By Kathy Chouteau
A leveling off of COVID-19 transmissions in Contra Costa County during August has prompted slight changes to the current health order, according to Contra Costa Health Services (CCHS).
August data indicates COVID-19 daily hospitalizations and the percentage of positive tests in the county remained steady or fell slightly during the early part of the month, pointing to local progress in slowing the virus’ spread. Although key pandemic data indicators remain at dangerously high levels in Contra Costa, they are not increasing with the rapidity they did in June and July.
As a result, effective Friday, Aug. 28, the county is implementing small changes to its social distancing health order to permit certain business sectors to commence outdoor operations.
Per CCHS, personal care services that do not involve close facial contact, i.e. nail salons and massage, can begin operating outdoors in accordance with the state-issued industry guidelines and checklist; gyms and fitness centers can begin operating outdoors in alignment with their own state guidelines and checklist; and countywide hotels and short-term rentals may open for personal or recreational travel, not solely for essential business purposes.
So far there have been no reported outbreaks associated with hair salons and barbers, which have previously been permitted to perform limited work outdoors in the county, officials said.
In the meantime, previous health orders remain in effect and CCHS urges residents to continue to wear face coverings, follow social distancing guidelines and to stay home if they are sick.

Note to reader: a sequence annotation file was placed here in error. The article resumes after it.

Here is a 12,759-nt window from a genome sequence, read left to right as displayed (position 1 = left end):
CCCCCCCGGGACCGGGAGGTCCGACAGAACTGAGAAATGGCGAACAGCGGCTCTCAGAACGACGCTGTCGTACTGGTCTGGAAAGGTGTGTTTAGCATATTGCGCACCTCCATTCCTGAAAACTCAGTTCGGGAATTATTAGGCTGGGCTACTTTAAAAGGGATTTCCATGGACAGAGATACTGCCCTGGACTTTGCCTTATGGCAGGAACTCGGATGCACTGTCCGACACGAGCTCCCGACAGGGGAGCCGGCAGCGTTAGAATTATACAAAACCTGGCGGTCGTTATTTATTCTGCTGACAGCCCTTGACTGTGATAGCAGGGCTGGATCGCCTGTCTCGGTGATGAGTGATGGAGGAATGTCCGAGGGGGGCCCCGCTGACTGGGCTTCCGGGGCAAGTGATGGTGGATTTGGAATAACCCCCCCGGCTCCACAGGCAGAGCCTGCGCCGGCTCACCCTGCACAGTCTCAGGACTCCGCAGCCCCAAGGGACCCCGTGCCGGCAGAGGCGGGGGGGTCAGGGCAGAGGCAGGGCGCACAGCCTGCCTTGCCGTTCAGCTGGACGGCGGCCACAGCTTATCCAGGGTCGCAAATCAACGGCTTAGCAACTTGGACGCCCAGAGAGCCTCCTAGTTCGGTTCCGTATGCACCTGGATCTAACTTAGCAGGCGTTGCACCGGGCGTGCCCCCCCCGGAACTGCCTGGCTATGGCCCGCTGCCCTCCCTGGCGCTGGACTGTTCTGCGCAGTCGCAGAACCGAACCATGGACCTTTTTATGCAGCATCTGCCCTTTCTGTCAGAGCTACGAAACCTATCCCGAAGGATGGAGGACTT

CCHS reports that the seven-day rolling average number of patients hospitalized with the virus in the county dropped from 103 on Aug. 5 to 96 on Aug. 24. Meanwhile, the average percentage of countywide tests that came back positive fell from 8.8 percent on Aug. 6 to 7.4 percent on Aug. 24.
Currently, Contra Costa remains on the California Department of Public Health’s county monitoring list.
According to CCHS, “while recent issues at the state level skewed local testing data in late July and early August, CCHS has confidence in data related to hospitalization and number of new positive cases because they are directly reported to the county by local health providers and clinics.”
Amid news of the updated health order, CCHS cautioned businesses to consider adjusting reopening plans due to poor air quality caused by the Northern California wildfires. A County health advisory has been issued regarding the smoke and encourages residents to stay inside whenever possible with doors and windows closed. Visit the Bay Area Air Quality Management District for air quality updates and forecasts.
“Based on what we are able to see, we can be cautiously optimistic that there is a gradual downward trend in county cases, testing positivity rates and hospitalizations,” said Dr. Chris Farnitano, County health officer. “We need everyone to understand this is a reason to keep up what we are doing and not let down our guards.”
More info about the updated health order can be found at cchealth.org/coronavirus.